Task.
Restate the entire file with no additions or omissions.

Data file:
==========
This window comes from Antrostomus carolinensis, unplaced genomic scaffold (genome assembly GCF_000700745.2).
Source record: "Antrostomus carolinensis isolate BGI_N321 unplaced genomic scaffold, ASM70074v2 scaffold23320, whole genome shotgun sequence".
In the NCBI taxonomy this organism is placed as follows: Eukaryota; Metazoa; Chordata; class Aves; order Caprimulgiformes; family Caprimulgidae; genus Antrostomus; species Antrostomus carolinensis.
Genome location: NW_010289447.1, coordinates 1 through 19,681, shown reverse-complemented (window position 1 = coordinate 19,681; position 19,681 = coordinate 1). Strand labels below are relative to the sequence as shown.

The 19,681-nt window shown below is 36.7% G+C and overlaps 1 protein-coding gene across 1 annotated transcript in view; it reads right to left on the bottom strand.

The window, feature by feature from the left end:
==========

This window comes from Antrostomus carolinensis, unplaced genomic scaffold (genome assembly GCF_000700745.2).
Source record: "Antrostomus carolinensis isolate BGI_N321 unplaced genomic scaffold, ASM70074v2 scaffold23320, whole genome shotgun sequence".
In the NCBI taxonomy this organism is placed as follows: Eukaryota; Metazoa; Chordata; class Aves; order Caprimulgiformes; family Caprimulgidae; genus Antrostomus; species Antrostomus carolinensis.
Genome location: NW_010289447.1, coordinates 1 through 19,681, shown reverse-complemented (window position 1 = coordinate 19,681; position 19,681 = coordinate 1). Strand labels below are relative to the sequence as shown.

The 19,681-nt window shown below is 36.7% G+C and overlaps 1 protein-coding gene across 1 annotated transcript in view; it reads right to left on the bottom strand.

The window, feature by feature from the left end: